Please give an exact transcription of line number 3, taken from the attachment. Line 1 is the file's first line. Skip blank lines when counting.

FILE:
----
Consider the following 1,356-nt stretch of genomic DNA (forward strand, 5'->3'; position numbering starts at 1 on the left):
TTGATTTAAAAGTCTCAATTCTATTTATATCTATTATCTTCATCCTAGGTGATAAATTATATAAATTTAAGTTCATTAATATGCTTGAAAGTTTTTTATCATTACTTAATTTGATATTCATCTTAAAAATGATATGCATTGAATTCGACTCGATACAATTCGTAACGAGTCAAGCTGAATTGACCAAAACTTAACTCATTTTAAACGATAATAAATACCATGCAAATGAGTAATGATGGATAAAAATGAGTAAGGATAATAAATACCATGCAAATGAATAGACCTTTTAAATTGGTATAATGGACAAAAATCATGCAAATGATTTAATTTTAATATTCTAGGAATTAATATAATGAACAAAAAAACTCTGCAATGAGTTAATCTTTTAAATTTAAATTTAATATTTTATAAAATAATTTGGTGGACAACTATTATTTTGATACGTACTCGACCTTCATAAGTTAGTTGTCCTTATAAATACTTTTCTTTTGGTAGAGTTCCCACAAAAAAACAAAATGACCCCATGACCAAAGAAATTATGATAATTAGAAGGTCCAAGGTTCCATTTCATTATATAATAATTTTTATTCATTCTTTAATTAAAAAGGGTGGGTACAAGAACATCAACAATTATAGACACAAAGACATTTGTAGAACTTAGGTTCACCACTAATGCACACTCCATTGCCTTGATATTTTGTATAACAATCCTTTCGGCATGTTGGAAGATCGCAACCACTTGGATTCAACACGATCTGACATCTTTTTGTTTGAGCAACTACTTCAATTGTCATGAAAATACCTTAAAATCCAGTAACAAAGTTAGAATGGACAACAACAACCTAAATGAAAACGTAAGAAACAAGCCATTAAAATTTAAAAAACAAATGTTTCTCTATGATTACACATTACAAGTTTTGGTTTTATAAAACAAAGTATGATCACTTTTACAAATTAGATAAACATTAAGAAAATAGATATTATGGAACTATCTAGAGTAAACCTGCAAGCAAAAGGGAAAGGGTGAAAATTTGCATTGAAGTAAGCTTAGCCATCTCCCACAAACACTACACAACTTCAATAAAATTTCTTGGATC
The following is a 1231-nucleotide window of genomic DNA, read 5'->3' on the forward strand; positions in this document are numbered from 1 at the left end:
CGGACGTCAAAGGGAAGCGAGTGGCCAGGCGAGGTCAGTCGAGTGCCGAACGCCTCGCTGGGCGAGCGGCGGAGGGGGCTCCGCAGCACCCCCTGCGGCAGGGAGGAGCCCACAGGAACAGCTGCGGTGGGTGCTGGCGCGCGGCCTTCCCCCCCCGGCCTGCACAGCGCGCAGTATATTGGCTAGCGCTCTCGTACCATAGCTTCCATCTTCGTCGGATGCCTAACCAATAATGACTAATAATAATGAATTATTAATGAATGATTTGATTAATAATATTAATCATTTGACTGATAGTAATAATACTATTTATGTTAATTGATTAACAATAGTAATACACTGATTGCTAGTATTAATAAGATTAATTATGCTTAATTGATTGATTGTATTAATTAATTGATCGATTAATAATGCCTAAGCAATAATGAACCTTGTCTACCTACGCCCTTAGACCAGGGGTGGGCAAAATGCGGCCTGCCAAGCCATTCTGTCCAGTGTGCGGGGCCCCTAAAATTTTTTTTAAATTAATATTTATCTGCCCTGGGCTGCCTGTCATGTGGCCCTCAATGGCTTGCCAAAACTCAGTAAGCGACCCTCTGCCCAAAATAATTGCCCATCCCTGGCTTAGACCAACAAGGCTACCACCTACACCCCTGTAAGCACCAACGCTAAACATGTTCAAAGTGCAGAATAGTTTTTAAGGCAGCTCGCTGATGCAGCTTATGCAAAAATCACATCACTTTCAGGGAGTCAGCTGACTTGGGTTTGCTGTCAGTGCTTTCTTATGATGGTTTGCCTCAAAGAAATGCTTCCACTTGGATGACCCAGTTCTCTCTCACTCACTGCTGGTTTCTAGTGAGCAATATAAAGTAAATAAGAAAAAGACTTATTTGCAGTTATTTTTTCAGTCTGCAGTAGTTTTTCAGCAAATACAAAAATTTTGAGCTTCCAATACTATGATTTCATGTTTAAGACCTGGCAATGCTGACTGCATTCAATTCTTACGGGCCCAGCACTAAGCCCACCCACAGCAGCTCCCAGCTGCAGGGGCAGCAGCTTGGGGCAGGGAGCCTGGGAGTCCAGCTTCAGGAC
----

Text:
The following is a 1231-nucleotide window of genomic DNA, read 5'->3' on the forward strand; positions in this document are numbered from 1 at the left end: